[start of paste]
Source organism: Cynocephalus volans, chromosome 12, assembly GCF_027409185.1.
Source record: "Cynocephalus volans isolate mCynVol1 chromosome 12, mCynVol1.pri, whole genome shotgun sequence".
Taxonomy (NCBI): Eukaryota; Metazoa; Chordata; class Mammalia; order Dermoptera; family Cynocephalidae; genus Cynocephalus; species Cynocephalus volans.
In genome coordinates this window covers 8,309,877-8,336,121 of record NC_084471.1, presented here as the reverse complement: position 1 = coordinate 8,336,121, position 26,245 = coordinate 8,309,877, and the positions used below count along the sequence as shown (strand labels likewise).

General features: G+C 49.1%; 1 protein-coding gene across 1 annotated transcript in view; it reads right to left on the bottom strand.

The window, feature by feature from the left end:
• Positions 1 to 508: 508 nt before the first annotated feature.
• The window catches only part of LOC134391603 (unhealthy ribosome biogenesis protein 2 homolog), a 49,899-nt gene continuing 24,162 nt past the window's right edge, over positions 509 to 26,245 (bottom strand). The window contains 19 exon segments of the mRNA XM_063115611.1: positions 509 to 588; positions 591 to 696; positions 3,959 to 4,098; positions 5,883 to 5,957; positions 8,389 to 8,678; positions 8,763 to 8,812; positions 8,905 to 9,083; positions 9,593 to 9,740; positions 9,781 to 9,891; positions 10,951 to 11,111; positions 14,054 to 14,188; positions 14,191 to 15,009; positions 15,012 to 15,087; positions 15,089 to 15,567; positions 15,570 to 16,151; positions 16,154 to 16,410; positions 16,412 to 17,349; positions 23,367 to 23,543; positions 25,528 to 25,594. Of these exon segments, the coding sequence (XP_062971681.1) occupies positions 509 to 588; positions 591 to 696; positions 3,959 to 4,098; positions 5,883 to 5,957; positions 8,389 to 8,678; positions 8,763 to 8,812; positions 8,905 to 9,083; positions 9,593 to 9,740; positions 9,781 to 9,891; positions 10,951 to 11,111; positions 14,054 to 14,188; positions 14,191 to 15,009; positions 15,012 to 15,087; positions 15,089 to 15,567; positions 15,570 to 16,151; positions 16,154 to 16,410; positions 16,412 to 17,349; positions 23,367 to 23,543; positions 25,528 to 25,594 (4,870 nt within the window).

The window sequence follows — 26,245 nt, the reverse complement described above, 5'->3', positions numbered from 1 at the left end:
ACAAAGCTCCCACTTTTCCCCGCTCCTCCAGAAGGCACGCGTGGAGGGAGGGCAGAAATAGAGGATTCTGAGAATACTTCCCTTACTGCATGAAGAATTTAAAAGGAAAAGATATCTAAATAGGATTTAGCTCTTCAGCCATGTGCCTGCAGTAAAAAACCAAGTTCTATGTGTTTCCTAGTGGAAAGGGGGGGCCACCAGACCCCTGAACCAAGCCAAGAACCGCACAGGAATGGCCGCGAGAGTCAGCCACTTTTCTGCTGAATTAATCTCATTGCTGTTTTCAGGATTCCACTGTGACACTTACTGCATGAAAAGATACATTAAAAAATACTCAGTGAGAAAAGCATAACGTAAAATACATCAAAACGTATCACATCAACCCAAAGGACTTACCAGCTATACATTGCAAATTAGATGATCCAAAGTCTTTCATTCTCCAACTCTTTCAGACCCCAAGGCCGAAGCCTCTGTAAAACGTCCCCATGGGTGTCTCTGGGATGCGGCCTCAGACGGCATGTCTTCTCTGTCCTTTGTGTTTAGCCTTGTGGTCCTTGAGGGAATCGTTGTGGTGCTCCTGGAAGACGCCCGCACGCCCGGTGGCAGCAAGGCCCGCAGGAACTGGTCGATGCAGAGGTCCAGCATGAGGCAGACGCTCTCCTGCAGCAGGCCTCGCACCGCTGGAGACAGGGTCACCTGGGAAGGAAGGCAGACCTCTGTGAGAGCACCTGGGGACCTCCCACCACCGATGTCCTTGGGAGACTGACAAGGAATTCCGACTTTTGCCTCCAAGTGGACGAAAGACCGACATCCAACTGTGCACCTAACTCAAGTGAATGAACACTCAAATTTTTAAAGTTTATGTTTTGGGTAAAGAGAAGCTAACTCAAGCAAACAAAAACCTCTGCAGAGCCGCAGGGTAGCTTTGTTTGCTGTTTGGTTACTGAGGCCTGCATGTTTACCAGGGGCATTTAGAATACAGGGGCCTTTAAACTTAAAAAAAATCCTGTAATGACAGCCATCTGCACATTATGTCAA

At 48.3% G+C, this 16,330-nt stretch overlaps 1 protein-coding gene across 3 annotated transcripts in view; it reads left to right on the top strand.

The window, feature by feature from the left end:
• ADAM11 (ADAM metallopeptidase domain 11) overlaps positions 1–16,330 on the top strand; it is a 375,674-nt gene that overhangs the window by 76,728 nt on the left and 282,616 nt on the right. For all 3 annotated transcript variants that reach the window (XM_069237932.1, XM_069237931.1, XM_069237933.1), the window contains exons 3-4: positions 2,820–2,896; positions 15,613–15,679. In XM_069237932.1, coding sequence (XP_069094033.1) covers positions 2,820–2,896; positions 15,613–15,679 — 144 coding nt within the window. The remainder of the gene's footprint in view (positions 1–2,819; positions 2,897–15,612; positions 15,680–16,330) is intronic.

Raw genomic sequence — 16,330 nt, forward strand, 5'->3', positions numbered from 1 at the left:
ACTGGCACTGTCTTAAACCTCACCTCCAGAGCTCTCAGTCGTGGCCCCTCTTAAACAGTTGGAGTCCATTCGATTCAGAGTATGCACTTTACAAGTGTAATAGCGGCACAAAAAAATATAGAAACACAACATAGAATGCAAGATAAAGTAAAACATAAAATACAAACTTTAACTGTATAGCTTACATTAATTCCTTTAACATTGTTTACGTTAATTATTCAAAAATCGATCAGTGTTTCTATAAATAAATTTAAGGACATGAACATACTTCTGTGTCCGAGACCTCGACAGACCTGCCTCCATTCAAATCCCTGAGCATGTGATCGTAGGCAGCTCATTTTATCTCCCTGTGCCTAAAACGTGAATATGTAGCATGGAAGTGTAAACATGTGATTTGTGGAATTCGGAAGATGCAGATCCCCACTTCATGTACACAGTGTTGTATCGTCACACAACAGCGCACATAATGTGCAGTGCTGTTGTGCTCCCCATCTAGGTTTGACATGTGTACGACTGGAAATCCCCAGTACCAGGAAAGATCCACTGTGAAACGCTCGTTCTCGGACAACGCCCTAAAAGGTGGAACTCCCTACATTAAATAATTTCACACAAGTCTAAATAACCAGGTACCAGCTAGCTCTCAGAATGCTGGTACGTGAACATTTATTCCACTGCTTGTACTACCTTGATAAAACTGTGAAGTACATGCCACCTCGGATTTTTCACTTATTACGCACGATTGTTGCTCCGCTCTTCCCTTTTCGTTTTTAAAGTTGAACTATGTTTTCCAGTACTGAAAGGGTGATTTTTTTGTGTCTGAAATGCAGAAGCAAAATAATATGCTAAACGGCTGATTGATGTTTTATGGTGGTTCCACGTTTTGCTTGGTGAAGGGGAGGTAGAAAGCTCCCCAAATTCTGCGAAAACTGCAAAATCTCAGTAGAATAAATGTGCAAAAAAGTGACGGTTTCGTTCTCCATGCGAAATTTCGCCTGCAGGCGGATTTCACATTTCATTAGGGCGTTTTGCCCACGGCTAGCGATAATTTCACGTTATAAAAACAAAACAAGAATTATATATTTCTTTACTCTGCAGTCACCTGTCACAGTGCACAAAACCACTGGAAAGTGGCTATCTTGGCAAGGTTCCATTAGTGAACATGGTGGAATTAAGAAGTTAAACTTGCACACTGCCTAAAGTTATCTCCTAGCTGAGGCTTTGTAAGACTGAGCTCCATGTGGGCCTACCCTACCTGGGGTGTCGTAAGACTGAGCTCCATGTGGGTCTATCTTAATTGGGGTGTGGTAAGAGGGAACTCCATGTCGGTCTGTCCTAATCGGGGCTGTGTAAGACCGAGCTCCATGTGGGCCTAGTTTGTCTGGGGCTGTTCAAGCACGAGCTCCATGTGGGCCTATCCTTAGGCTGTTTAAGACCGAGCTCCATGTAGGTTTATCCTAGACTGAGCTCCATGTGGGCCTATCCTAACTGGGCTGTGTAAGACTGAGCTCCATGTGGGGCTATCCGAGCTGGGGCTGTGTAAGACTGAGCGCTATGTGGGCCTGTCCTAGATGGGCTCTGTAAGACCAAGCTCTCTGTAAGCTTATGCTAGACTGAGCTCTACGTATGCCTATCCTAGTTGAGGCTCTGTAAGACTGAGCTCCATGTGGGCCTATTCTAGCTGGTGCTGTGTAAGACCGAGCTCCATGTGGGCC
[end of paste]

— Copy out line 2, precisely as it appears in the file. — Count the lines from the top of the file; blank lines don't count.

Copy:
Source record: "Cynocephalus volans isolate mCynVol1 chromosome 12, mCynVol1.pri, whole genome shotgun sequence".